An Orkney Folk Tale: The Hills of Hoy
This traditional tale from Orkney tells us about how the Lochs of Stenness and Harray and the Hills of Hoy were made! In the olden days folk tales like this would have been told on winter nights around a fire.
There was once a giant who lived in Caithness and what he loved more than anything else was his garden. But the soil there was poor and he looked over the Pentland Firth towards Orkney and he saw how green the islands were.
There was once a giant who lived in Caithness and what he loved more than anything else was his garden. But the soil there was poor and he looked over the Pentland Firth towards Orkney and he saw how green the islands were. Oh, if only he had some of that good, fertile earth for his garden.
One day he took a straw basket called a ‘caisie’, which you wear on your back with a strap that goes around your chest to hold it in place, and he took his staff and he waded across the sea towards Orkney. He was so huge that the water barely came up to his knees.
When he found a likely spot he set his caise on the ground and, with one of his huge hands, he scooped up a handful of soil and turf and tipped it into the caise. Then he took his other hand and gouged out another huge handful of earth and tipped that into the caise, which filled it. Then he swung the caise onto his back, adjusted the strap and set off home. Now, water flowed into the two huge holes that he made and these became the Stenness and Harray Lochs.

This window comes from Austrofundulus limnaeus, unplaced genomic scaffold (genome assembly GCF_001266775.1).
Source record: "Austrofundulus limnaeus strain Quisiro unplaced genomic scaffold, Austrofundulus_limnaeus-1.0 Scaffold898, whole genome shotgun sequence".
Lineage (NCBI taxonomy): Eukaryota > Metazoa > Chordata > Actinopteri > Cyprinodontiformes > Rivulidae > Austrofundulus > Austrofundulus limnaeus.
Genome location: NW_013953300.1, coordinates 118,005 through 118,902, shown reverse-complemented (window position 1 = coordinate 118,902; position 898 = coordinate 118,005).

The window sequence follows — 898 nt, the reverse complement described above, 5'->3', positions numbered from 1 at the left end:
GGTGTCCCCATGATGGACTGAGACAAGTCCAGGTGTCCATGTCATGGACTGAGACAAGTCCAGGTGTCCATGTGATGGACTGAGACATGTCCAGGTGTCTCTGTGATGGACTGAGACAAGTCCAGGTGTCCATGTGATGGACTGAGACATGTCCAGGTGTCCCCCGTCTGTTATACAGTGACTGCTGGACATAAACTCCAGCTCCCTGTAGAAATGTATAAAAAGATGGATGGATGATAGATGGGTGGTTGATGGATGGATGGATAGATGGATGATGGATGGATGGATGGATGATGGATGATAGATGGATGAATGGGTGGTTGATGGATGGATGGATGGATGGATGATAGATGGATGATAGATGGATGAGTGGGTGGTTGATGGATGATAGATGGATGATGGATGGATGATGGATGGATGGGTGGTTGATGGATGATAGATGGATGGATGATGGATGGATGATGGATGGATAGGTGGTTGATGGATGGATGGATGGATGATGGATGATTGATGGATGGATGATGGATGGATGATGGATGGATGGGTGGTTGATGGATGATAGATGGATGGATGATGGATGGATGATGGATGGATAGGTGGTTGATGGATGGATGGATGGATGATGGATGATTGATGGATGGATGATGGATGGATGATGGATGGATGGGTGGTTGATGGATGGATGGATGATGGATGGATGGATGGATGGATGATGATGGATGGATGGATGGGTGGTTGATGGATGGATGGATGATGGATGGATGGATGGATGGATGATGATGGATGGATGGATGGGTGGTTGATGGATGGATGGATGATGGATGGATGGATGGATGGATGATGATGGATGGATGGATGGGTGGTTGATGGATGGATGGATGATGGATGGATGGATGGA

As he carried on his journey home a couple of small bits of earth fell from the caise and landed in the sea, which made the Inner and Outer Holms that you see in Stromness harbour. Then a large piece of turf slid off the top of the caise and fell into the sea with a mighty splash, and there it remains to this day as the island of Graemsay, with its two lighthouse.
He hadn’t gone much further when disaster struck and the strap of the caise broke and his whole load of earth and turf fell onto the ground, which made the Hills of Hoy. The poor old giant was so upset that he went home and never came back again.
But there were smaller giants who lived in Orkney later and these giants loved to dance. The place that they chose for their dances was the strip of land between the two lochs that the Caithness giant had created. They danced and danced in a great circle as a fiddler played the tune.
Around and around they went, having such fun that they lost track of the time and the sun rose and turned them all to stone. There they remain to this day. We now call them the Ring of Brodgar and the Comet Stone that lies nearby is the fiddle player.
Tom is a champion of folk tales from Orkney, bringing them back to the public through books and as a professional storyteller. His day job is at the Orkney Museum. Along with his wife, Rhonda, he runs Orkneyology.com to bring more stories into the world at a time when they are much needed.